Digital printing can be incredibly helpful and useful but, like everything else, there are upsides and downsides. As far as this technology goes, the pros tend to outweigh the cons, but you should still be aware of the potential problems of any service you’re considering taking advantage of.
It Saves You Time
You’re probably a pretty busy person, so it’s not at all convenient for you to have to wait a long time for printing jobs. Luckily, digital printing is a super fast process. If you’re on a strict, upcoming deadline, it is a great way to ensure that you get what you need without running out the clock.
It Can Save You Money
It is usually relatively cheap to use a digital printer, at least compared to traditional offset printing. Of course, prices will depend on where you go and how much you need printed off, but as a general rule, digital printing is usually a good choice as far as your wallet is concerned.
Variable Data Printing Is an Option
With these machines, you can make changes to each piece without having to stop or even slow down the printing process. For example, if you need to put a different name, address, or graphic on each piece of paper you print, this offers you the ability to do that. And you don’t have to sacrifice speed. You can swap out entire paragraphs of text without running behind schedule.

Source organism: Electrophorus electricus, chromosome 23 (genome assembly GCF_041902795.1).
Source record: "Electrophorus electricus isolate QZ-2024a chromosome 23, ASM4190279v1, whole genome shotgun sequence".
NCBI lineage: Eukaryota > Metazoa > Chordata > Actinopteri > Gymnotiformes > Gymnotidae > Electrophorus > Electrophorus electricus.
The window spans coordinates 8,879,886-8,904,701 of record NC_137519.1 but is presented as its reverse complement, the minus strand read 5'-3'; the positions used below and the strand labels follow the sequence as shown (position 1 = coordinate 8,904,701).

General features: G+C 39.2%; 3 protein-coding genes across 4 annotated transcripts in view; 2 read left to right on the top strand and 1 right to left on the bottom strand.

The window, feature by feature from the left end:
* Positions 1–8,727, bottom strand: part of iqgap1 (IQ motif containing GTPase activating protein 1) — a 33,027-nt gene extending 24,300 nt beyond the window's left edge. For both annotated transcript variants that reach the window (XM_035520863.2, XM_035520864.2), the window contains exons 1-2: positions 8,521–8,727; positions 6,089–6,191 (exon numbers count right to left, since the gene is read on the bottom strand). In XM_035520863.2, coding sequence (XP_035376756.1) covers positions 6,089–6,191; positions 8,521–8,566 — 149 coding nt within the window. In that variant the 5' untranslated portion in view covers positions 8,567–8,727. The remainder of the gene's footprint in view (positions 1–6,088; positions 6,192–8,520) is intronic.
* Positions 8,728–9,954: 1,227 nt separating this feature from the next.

The Results Are More Uniform
If you need every piece you print to look exactly identical, it can do that. As the technology doesn’t have to balance ink and water in the process of the press run, you wind up with fewer variations, as well as more accurate counts and not as much waste as in traditional printing.
You Don’t Have As Many Options
Though these machines are starting to catch up to traditional offset printing, it still is not currently able to provide all the same material mediums. If you need something printed on cloth, wood, leather, metal, or plastic, it may not be an option for you.
It’s Not Guaranteed to Save You Money
While digital is often cheaper than traditional offset printing, once you go over a certain threshold, you might find that you’re not saving as much as you had expected. Usually, once you hit the 1000+ piece mark, the difference in price isn’t terribly large anymore. For smaller runs, it is a smart cost-effective choice. But if you need something printed in commercial quantities, traditional offset printing can be a good call, too.
As digital printer ink doesn’t absorb into the paper completely, you might end up getting cracks in the colors of some pieces, especially near edges or where the paper is folded. This generally isn’t a big problem, but it’s something to be aware of.